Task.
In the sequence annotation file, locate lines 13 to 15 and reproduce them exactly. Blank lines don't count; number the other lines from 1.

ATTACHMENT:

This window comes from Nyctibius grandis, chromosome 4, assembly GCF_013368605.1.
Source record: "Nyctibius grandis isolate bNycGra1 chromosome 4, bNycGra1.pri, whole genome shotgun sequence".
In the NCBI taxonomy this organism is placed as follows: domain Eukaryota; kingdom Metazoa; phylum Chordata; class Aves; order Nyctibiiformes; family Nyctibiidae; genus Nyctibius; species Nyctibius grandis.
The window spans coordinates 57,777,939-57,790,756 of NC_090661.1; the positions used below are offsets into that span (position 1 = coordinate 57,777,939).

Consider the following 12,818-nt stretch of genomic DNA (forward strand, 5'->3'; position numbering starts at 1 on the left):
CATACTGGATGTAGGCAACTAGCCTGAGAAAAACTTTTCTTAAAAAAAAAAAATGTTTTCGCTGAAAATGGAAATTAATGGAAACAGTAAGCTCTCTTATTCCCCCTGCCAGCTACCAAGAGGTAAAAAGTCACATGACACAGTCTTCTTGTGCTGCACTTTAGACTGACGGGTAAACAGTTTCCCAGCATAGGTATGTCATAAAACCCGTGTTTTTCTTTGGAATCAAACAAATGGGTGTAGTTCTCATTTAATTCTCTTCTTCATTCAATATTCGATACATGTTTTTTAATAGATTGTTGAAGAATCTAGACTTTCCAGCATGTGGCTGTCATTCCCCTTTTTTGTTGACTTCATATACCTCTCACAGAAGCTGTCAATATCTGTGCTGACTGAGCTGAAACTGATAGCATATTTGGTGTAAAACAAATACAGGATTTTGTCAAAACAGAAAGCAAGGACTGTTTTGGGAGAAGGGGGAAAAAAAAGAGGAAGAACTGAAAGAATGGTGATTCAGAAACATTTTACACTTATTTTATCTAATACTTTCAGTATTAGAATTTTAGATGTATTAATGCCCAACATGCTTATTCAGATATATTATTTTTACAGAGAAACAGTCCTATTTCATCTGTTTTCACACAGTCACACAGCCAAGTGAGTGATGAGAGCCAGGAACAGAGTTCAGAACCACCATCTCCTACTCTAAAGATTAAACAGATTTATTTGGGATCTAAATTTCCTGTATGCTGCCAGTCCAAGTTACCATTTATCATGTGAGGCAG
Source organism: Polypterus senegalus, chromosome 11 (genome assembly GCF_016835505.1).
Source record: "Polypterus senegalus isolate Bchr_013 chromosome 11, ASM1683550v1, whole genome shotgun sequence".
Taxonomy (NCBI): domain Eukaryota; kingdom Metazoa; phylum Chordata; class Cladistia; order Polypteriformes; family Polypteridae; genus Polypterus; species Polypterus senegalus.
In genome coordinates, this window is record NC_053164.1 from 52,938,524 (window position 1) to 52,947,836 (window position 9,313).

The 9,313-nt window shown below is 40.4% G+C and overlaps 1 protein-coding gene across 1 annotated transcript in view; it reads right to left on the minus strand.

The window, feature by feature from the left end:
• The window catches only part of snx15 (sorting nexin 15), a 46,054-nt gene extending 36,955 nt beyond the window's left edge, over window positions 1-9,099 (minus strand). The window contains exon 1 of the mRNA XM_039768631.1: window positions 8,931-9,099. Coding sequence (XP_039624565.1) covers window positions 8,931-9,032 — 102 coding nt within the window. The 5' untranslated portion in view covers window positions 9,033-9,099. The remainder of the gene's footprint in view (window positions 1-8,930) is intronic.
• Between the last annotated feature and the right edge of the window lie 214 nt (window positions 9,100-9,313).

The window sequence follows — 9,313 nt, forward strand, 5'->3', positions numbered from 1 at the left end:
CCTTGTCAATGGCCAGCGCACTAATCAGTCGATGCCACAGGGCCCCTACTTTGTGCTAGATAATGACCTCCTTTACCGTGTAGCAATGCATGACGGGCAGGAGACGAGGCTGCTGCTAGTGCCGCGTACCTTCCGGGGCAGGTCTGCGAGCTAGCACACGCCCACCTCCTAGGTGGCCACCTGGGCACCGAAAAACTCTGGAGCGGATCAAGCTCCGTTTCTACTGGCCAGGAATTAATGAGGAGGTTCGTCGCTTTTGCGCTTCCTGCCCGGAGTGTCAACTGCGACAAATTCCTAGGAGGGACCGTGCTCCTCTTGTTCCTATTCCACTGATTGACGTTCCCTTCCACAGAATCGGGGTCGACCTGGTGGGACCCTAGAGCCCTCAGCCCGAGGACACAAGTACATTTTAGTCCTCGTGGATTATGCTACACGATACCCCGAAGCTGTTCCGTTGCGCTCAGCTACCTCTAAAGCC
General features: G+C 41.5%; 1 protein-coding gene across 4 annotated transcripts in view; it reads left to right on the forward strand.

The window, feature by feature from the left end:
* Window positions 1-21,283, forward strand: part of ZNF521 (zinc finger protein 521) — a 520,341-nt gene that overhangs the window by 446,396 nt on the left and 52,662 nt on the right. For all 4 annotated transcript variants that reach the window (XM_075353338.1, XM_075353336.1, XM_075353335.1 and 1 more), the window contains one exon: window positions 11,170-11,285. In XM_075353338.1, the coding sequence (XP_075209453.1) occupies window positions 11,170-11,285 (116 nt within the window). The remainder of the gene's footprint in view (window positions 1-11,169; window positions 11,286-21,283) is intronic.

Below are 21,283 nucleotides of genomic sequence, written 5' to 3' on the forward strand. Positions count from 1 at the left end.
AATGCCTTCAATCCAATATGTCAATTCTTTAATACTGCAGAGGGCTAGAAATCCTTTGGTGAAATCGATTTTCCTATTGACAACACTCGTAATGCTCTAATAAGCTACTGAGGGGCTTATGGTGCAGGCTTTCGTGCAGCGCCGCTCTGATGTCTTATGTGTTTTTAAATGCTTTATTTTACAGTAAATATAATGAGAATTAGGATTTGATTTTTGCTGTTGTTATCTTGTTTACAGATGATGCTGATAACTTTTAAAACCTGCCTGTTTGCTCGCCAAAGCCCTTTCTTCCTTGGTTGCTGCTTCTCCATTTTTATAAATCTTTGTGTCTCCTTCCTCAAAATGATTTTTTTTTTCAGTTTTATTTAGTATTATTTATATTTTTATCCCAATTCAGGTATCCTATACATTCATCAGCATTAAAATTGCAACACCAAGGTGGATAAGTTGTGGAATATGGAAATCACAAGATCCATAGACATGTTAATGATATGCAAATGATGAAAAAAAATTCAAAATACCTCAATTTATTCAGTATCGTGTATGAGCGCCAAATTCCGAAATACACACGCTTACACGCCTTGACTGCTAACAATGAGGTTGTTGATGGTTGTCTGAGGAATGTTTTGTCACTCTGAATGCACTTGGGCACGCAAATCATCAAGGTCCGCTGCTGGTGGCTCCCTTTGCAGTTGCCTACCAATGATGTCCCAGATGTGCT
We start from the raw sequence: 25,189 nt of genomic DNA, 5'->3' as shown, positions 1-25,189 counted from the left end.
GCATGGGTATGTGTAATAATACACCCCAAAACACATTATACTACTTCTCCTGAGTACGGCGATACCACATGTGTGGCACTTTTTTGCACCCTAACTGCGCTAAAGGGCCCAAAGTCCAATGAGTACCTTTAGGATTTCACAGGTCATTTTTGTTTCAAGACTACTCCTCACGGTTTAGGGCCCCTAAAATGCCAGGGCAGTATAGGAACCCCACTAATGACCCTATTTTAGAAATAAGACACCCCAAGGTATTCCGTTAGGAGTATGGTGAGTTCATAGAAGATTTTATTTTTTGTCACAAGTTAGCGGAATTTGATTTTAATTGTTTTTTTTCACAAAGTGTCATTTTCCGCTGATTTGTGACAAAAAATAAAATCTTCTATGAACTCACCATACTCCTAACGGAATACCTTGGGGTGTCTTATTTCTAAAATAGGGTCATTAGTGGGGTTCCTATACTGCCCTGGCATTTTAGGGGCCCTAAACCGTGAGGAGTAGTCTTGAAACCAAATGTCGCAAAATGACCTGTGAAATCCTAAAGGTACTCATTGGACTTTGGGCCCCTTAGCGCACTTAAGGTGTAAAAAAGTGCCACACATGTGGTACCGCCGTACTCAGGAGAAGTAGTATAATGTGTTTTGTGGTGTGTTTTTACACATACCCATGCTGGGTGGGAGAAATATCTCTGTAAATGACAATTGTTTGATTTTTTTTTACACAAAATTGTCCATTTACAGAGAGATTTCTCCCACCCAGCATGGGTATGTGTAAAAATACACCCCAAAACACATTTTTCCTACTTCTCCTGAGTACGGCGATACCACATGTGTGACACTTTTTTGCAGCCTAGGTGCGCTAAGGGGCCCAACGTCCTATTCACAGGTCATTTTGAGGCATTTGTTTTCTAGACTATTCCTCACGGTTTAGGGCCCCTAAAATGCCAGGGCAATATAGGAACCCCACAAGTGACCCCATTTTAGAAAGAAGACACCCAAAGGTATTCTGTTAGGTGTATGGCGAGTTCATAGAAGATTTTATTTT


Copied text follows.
• The window catches only part of snx15 (sorting nexin 15), a 46,054-nt gene extending 36,955 nt beyond the window's left edge, over window positions 1-9,099 (minus strand). The window contains exon 1 of the mRNA XM_039768631.1: window positions 8,931-9,099. Coding sequence (XP_039624565.1) covers window positions 8,931-9,032 — 102 coding nt within the window. The 5' untranslated portion in view covers window positions 9,033-9,099. The remainder of the gene's footprint in view (window positions 1-8,930) is intronic.
• Between the last annotated feature and the right edge of the window lie 214 nt (window positions 9,100-9,313).

The window sequence follows — 9,313 nt, forward strand, 5'->3', positions numbered from 1 at the left end: